Features of crescentic glomerulonephritis suggest that it results from a T helper 1 (Th1) nephritogenic immune response. Interferon-γ (IFN-γ), produced by Th1 cells, is involved in T cell-directed macrophage activation in effector Th1 responses. The hypothesis that endogenous IFN-γ contributes to the development of crescentic glomerulonephritis was tested by comparing the development of glomerulonephritis (induced by a planted antigen) and immune responses in normal C57BL/6 mice (IFN-γ +/+) and in mice genetically deficient in IFN-γ (IFN-γ -/-). Ten days after the initiation of glomerulonephritis, IFN-γ -/- mice developed fewer glomerular crescents (5 ± 1% versus 26 ± 3%, P < 0.005), less severe glomerular injury, and less renal impairment. Effectors of delayed-type hypersensitivity (CD4+ T cells, macrophages, and fibrin) in glomeruli were reduced in IFN-γ -/- mice. Skin delayed-type hypersensitivity to sheep globulin was reduced. Total antigen- specific Ig and splenocyte interleukin-2 production were unchanged, but antigen-specific serum IgG2a was reduced. Markers of an antigen-specific Th2 response (serum IgG1, splenocyte interleukin-4) were unchanged. Studies 22 d after the initiation of glomerulonephritis showed that IFN-γ -/- mice still had fewer crescents (11 ± 2% versus 22 ± 3%, P = 0.02) and glomerular CD4+ T cells and macrophages than IFN-γ +/+ mice. These studies demonstrate that endogenous IFN-γ mediates crescentic glomerulonephritis by promoting cell- mediated immune injury. They support the hypothesis that crescentic glomerulonephritis is a manifestation of a Th1 nephritogenic immune response.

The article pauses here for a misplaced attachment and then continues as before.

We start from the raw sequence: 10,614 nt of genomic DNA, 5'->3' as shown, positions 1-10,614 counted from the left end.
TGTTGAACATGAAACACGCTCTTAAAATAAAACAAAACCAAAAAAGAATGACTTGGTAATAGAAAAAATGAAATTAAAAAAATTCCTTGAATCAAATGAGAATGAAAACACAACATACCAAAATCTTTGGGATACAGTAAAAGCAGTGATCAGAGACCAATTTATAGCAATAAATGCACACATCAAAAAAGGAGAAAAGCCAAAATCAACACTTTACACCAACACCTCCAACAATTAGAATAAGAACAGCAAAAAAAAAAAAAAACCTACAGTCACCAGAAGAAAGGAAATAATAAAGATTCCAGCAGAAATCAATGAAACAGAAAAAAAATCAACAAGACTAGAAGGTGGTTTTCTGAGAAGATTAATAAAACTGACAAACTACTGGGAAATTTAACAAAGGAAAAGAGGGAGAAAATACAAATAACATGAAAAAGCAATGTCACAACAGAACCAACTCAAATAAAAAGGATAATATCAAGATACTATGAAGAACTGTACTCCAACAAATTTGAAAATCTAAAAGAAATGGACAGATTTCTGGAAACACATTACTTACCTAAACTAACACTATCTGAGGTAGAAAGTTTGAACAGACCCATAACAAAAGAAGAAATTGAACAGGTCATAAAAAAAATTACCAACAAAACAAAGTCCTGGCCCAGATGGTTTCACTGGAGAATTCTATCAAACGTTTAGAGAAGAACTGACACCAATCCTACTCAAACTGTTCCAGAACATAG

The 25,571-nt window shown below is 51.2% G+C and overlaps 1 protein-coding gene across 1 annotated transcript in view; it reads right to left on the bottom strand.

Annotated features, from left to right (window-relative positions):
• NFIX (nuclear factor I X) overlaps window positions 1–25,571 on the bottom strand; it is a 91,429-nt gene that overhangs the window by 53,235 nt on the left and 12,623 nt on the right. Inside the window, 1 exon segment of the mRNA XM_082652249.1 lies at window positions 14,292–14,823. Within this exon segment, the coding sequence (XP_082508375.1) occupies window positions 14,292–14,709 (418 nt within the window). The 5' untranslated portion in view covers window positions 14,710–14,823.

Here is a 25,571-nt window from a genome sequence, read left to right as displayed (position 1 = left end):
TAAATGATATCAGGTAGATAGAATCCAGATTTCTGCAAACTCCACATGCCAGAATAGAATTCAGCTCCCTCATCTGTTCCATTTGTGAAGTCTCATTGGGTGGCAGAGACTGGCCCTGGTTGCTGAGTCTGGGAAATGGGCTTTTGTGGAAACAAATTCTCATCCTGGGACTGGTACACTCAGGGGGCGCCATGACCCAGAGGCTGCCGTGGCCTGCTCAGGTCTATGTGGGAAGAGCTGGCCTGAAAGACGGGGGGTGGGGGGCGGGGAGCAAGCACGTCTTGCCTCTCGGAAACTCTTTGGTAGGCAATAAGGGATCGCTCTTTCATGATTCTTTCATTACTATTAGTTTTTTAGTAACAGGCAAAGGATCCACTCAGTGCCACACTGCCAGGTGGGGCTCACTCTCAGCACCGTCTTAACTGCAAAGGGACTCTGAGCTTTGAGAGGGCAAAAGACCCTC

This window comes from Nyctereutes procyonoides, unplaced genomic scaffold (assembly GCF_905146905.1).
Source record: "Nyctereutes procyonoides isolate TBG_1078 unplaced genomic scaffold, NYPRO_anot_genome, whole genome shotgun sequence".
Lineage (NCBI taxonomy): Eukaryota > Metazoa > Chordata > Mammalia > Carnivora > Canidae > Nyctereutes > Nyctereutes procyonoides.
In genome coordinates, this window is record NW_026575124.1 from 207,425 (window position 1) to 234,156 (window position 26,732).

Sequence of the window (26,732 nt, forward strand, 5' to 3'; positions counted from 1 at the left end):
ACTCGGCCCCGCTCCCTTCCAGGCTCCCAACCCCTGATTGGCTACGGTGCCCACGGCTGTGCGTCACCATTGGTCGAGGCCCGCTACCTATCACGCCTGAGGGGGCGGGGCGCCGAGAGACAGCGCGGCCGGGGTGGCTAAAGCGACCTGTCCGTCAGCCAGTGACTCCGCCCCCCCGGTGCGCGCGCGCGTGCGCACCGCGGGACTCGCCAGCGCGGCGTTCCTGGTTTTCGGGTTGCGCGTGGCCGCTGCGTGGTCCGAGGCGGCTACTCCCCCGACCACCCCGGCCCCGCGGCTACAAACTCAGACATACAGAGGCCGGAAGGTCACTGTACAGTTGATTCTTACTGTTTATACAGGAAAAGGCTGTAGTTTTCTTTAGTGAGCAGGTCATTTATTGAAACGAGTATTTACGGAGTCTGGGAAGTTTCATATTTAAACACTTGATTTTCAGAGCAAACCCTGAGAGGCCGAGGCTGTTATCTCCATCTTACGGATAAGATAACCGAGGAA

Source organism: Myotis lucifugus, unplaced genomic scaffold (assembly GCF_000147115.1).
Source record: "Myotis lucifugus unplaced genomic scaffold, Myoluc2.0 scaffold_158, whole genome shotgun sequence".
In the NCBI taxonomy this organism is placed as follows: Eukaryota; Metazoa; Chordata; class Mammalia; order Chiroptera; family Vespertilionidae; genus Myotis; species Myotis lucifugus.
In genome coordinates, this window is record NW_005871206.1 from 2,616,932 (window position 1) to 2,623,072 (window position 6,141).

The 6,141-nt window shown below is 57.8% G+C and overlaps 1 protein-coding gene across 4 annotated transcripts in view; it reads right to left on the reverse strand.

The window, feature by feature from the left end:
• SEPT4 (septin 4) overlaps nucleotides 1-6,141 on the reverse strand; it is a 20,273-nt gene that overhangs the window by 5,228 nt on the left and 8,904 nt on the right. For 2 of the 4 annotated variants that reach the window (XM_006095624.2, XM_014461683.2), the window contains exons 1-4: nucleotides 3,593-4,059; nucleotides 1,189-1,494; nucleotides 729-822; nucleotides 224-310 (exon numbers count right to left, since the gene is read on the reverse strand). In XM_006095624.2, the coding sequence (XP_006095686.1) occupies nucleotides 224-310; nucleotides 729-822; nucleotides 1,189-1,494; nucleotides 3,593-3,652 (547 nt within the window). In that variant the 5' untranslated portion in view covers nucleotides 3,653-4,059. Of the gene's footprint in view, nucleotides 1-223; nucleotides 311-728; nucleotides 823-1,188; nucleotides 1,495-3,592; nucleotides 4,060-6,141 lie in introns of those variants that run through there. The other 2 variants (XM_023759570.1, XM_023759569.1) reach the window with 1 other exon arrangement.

|Number of pages||8|
|Journal||Journal of the American Society of Nephrology|
|Publication status||Published - 1 Apr 1999|